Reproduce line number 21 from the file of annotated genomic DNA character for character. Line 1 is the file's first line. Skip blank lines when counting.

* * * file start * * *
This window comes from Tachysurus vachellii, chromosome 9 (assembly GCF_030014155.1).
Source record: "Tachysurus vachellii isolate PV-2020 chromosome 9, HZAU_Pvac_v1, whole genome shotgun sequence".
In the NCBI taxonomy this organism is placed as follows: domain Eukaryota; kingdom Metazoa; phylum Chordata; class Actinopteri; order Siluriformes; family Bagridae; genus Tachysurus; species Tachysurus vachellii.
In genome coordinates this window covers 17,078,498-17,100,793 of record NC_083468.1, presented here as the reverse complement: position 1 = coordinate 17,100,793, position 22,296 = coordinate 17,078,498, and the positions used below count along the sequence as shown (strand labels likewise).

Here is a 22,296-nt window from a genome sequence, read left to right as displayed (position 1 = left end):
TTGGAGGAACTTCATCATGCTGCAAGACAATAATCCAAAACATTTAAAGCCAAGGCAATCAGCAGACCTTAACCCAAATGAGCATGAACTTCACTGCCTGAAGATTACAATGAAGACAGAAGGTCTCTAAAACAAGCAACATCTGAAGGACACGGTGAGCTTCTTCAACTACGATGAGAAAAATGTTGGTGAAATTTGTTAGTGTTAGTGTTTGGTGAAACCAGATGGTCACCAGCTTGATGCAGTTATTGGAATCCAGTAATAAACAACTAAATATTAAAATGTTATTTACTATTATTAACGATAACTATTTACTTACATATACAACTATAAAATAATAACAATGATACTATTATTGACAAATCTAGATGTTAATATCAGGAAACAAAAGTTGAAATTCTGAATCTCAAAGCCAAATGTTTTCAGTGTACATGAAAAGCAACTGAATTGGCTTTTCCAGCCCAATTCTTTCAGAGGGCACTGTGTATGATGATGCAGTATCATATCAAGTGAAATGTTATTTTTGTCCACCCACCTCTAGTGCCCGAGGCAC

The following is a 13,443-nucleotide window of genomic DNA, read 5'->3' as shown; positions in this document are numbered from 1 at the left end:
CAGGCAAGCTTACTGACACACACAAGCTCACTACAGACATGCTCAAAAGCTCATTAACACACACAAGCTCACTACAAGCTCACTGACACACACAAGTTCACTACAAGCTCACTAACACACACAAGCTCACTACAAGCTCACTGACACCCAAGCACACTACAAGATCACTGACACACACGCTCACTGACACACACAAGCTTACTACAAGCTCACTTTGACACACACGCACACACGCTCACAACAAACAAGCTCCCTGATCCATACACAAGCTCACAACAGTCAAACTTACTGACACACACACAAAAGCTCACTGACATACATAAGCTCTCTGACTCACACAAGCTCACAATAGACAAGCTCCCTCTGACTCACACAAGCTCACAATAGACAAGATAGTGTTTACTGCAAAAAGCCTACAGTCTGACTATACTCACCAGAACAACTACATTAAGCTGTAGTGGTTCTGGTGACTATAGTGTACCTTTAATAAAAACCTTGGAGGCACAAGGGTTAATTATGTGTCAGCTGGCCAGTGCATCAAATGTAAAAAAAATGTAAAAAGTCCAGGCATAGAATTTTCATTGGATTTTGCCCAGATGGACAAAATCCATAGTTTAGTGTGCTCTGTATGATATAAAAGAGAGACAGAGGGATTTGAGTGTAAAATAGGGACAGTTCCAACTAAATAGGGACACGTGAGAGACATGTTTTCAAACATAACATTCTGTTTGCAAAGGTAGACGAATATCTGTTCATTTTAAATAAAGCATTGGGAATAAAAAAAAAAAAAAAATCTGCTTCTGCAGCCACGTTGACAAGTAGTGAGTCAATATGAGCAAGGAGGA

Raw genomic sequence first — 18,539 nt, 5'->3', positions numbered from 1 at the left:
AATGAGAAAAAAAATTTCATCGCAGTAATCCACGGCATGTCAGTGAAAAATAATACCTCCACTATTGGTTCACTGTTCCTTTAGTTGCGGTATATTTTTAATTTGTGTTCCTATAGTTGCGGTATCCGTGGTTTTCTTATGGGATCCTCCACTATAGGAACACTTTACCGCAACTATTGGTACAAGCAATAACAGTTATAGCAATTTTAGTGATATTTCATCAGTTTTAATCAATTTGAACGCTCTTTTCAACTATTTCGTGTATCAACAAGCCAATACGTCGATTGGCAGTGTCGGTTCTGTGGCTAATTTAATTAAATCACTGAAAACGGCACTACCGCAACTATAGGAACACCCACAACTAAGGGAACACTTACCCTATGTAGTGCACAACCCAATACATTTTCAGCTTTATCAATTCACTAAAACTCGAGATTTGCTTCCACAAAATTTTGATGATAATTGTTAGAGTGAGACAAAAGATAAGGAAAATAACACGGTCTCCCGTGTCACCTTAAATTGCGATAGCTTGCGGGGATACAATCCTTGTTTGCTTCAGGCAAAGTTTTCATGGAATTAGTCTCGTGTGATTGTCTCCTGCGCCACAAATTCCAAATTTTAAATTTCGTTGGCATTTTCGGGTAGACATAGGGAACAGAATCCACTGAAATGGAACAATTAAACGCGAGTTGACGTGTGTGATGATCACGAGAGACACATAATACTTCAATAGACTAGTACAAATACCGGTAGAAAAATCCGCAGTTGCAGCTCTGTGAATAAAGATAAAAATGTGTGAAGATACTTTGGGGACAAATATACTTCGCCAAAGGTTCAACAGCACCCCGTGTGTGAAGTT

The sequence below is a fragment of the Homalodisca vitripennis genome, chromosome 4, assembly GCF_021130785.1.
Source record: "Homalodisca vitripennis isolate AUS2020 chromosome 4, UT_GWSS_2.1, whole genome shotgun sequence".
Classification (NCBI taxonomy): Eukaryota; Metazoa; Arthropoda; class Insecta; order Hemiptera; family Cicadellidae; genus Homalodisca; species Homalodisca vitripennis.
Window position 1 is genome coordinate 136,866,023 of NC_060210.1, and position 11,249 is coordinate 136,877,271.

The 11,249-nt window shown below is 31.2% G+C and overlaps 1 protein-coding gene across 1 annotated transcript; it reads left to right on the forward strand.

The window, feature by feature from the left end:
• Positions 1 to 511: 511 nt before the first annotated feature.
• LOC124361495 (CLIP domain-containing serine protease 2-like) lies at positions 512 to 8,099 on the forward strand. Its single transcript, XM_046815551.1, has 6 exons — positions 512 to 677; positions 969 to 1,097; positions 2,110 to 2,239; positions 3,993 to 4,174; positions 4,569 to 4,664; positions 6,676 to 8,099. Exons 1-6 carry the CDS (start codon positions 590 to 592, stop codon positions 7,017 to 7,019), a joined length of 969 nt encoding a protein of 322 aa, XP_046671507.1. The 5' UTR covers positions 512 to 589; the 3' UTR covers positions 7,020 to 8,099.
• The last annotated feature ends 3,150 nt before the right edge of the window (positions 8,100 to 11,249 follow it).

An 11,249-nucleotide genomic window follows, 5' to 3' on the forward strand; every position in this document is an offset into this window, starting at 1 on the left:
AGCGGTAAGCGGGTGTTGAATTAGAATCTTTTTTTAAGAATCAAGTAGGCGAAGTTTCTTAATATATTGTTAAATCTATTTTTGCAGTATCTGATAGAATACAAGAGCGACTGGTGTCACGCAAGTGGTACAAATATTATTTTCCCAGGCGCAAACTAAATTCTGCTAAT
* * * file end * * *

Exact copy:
AGCGGTAAGCGGGTGTTGAATTAGAATCTTTTTTTAAGAATCAAGTAGGCGAAGTTTCTTAATATATTGTTAAATCTATTTTTGCAGTATCTGATAGAATACAAGAGCGACTGGTGTCACGCAAGTGGTACAAATATTATTTTCCCAGGCGCAAACTAAATTCTGCTAAT